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October 07, 2008

What is semantic search?

There's been a lot of talk recently about "semantic search", and is also refered to as the "readwrite web".  Powerset, Cognition, Ask, Hakia, and many others are "semantic search engines".  It's not a new concept, research has been available in academia for at least 10 years.  In fact a lot of people involved in that in the early years are involved in the newly released semantic search engines today.  Not a big surprise!

So, what are semantics for start:

It refers to meaning in language (or code or anything else).  It used syntax and pragmatics as well as contextual information to provide the meaning of the text or even audio stream if you want to use that.  It's not just about finding similarities or context between 2 words but rather taking the entire text or query to establish meaning.  

What is the semantic web?

It's a common framework allowing information to be shared and reused.  Information is stored in machine readable formats.  

"The Semantic Web is an extension of the current web in which information is given well-defined meaning, better enabling computers and people to work in cooperation." - Tim Berners-Lee

That's probably the best definition, seeing as he invented it.  It's  relevant to semantic search and uses many of the same techniques and also is based on the same idea.  It's not a new version of the web, but rather an extension.  There are a lot of conferences about this worldwide, such as "The semantic web technology conference" for example.  

Technologies used obviously include ontologies (which are like big storage boxes full of information on how words and concepts link to each other).  These are built in OWL mostly, Natural language processing tools for named entity extraction for example, Data interchage formats (like RDF/XML or turtle for example), schemas like the RDF Schema, XML to provide syntax for content structure and SPARQL which is a web query language for semantic resources.   

And what is semantic search?

Google uses PageRank to identify relevancy, whereas semantic search engines use meaning to return highly relevant results.  Google returns keyword/keyphrase results, and the semantic solution returns information.  

The data has to be really structured in ontologies just like in the semantic web.  A semantic network is created which links all of the concepts and words together.  It used word sense disambiguation (WSD) in order to decipher what a word may related to.  WordNet, which you can download for free, is a machine readable dictionary that a lot of scientists have used for this task, although it's far from foolproof.  Here is a very comprehensive list of which semantic search engines use what kind of procedure, in pretty plain English.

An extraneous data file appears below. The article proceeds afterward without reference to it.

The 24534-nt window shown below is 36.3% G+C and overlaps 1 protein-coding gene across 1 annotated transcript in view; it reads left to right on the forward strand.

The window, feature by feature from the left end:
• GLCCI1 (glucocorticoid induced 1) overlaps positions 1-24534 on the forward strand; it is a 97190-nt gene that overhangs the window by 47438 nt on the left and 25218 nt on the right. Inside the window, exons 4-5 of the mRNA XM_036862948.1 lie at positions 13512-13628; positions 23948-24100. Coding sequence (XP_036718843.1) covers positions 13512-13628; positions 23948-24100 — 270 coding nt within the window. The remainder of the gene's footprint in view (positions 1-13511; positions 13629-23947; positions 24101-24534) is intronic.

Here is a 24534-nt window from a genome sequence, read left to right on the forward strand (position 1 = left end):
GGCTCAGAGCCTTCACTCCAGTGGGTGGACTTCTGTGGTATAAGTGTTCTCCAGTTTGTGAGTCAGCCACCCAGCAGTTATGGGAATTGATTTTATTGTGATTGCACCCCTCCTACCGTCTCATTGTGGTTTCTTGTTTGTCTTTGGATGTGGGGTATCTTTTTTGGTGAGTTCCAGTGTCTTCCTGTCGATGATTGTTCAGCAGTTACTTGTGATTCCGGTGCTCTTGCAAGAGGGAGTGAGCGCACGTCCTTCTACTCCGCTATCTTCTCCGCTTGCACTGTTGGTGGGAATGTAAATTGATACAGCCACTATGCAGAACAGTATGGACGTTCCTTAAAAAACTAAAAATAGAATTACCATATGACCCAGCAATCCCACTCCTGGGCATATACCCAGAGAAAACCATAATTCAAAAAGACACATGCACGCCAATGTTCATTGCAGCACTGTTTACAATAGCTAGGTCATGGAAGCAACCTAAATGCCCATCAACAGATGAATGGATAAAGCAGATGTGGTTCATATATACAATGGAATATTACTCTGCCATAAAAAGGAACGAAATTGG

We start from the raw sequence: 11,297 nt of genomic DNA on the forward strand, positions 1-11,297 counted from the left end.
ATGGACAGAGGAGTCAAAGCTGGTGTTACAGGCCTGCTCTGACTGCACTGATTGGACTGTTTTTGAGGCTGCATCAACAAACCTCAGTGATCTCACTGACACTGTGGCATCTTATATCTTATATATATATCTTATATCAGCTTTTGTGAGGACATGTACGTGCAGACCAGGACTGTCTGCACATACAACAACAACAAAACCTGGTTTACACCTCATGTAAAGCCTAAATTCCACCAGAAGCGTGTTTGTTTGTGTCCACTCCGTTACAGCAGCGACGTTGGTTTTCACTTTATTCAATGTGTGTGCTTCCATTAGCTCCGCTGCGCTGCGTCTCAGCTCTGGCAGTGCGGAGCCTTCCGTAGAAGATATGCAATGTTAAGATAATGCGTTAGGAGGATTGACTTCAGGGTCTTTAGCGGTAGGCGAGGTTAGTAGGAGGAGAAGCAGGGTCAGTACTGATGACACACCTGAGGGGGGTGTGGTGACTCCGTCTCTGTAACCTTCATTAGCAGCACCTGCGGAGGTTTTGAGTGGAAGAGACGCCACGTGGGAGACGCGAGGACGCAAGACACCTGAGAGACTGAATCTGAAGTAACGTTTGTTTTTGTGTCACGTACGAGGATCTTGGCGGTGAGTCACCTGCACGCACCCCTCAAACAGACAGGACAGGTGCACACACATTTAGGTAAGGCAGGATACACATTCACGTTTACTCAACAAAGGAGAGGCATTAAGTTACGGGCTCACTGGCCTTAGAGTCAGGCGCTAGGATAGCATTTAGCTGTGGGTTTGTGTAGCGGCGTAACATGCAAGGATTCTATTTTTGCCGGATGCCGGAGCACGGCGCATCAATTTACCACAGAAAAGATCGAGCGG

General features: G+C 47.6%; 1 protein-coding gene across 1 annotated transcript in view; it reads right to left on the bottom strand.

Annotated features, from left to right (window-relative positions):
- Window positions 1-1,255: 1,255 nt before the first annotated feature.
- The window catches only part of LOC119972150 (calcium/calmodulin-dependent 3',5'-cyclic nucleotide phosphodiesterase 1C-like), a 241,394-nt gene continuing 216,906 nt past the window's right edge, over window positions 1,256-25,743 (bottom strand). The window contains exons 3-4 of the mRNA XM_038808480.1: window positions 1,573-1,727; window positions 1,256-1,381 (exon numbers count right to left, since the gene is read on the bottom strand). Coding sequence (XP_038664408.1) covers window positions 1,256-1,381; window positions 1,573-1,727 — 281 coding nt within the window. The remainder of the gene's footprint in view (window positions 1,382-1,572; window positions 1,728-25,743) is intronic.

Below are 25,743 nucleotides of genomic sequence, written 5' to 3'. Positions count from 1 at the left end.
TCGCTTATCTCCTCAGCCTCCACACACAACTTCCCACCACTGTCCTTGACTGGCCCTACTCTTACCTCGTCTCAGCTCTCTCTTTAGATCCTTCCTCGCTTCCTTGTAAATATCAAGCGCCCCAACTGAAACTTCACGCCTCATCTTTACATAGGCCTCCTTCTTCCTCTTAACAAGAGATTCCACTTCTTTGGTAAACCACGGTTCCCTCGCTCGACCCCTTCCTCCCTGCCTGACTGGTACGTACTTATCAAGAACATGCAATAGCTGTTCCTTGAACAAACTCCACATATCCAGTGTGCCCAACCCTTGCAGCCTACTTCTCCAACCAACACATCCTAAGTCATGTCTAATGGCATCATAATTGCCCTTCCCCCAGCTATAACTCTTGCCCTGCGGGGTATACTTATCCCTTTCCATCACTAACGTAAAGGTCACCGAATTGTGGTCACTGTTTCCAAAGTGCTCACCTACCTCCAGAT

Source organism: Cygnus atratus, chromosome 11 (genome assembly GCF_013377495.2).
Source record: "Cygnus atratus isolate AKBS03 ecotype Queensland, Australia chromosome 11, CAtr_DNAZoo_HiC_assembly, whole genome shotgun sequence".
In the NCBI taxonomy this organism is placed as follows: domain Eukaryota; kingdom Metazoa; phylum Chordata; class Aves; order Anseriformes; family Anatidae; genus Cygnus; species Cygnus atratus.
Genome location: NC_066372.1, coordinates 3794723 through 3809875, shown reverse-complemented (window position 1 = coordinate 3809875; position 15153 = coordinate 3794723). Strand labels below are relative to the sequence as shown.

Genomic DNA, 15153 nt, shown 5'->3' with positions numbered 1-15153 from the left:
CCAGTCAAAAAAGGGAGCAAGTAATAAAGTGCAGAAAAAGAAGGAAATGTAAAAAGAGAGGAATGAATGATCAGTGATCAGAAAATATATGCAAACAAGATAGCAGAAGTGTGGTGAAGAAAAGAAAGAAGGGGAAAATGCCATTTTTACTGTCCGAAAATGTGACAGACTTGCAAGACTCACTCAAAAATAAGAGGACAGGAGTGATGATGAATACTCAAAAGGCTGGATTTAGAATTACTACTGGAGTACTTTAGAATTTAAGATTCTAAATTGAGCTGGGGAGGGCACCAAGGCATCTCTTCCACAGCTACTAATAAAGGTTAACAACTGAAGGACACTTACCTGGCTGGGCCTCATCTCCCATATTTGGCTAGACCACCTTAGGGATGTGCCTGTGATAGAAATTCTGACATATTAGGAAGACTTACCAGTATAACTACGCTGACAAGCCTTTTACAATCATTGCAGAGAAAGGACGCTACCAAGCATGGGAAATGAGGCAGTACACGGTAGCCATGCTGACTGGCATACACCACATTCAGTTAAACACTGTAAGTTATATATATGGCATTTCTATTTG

Google does respond to natural language queries, such as "Where was Marilyn Monroe born?".  Hakia doesn't understand the query and tells me what Marilyn's real name was.  Powerset (only searches Wikipedia and Freebase) comes up with the goods, "LA".  Working in a "closed domain", Powerset has an easier job than Hakia who searches the whole web, just like Google.  Google however delivered where Hakia didn't this time round.

Then I tried in all 3 "Is chili bad for you?" - Hakia came up with books reviews for a book called "Bad chili", Google came up with a forum article with that exact question in it, and Powerset delivered an in depth article on the effects of chili on humans.  The following results for Powerset are all off though.  Hakia results continue with the book, but Google gives me loads of results all about the effect of chili on the body.

Have a go yourself and see what happens.  

This little test definitely shows that Google can come up with the goods, whereas the semantic engines struggle.  More work needed there.  I would be very surprised if Google were shunning semantic web technology and natural language queries.  I would leave that open for discussion actually.

The future?  Natural language queries, and natural language generation for a straight answer to a question, and a summary of all of the most relevant resources in one text, and the option to read the individual documents.  That's not an easy feat!

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Science for SEO by Marie-Claire Jenkins is licensed under a Creative Commons Attribution-Non-Commercial-No Derivative Works 2.0 UK: England & Wales License.
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